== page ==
As the employer, you choose the payment method for your freelancers. Many freelancers have their own preferences on payment platforms. You may want to be flexible with their requests; however, you are the final decision maker on how they are getting paid.
Most freelancer recruitment platforms allow your business to attach a bank account or PayPal account to your account. This way, you can pay your freelancers with ease.
Many freelancer websites also provide escrows for project transactions. Escrows are third-party financial accounts where employers place their payment before freelancers start working. The funds are then only released once the employer approves the freelancer’s work.
Escrows protect your startup. If a freelancer does not produce quality work, then you don’t have to release the funds. You do not have to worry about freelancers requesting upfront payment and then not living up to your standards.
Other Payment Options
The most popular platforms for global money transfers are as follows:
PayPal is a household name, making it an easy and effective way to transfer money between you and your freelancers. PayPal is also integrated into most time-tracking software.
Google Wallet is similar to PayPal in its simplicity. As long as your freelancers have a Google account, you can transfer money via Google Wallet.
Other platforms like Payoneer, Skrill, and Payza are all up to personal preference. Some of these may be easier to pay groups of freelancers, while others are easier to pay freelancers on an individual basis.
The main benefit to using PayPal and Google Wallet is that most freelancers already have a PayPal and a Google account. Skrill, Payoneer, and Payza may complicate the transaction process as you encounter freelancers who prefer other transaction methods.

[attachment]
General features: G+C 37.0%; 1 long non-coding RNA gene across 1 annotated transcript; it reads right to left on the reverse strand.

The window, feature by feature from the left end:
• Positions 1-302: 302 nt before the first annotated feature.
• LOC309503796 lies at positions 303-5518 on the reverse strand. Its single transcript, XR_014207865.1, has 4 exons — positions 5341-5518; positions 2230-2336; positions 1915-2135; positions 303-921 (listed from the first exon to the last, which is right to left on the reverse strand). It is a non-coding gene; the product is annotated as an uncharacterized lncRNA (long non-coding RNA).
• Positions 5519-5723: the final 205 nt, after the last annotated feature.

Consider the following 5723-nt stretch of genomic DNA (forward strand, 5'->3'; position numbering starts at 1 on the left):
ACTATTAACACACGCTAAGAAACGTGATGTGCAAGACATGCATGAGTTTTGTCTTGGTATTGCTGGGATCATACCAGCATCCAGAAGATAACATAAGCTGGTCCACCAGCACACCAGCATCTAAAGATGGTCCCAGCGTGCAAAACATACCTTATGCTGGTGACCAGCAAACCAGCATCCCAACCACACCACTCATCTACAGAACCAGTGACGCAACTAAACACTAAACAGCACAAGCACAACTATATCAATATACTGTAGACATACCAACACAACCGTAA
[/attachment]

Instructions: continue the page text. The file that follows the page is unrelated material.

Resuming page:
Regional payment platforms are obviously not the best option when working with freelancers from across the world. However, if most of your jobs tackle local projects, then you may benefit from using regional money transfer platforms.
Beyond third-party online payment methods, directly paying your freelancers is possible, though this option is usually less secure and convenient.
If you are working with a local freelancer that you can meet with face-to-face, there is nothing wrong with paying with check or cash. Some freelancers may even carry Square and allow you to pay with a debit card swipe.
However, these options are generally extraneous. Why send a check when you can connect your bank account to a PayPal account? Additionally, startups that do not take advantage of digital trends will diminish their virtual success.
Budgeting for Freelancers
One facet of managing freelancers in a startup is budgeting. Freelancers are not dirt cheap. If you intend on hiring adept freelance workers to take on your business’s needs, you will need to keep track of your finances.
Consider setting apart a certain amount or percentage of your profit each month, quarter, or year for freelance labor. This way, you will not go overboard with hiring specialists (yes, freelancing can be addictive).
Freelance work is often more affordable than traditional employment because your company does not have to commit to hiring an entirely new part- or full-time employee.
Make sure you are getting the most out of your money. Do not tolerate mediocre talent. Not every freelancer will go above and beyond to serve your business, but they should minimally provide satisfactory work at fair rates.
Regularly review your budget for freelancers to determine if a shift would be beneficial to the business. Are your freelancers more productive than your regular employees? Where are you spending money when managing freelancers?
Tips on Making the Most out of the Freelance Market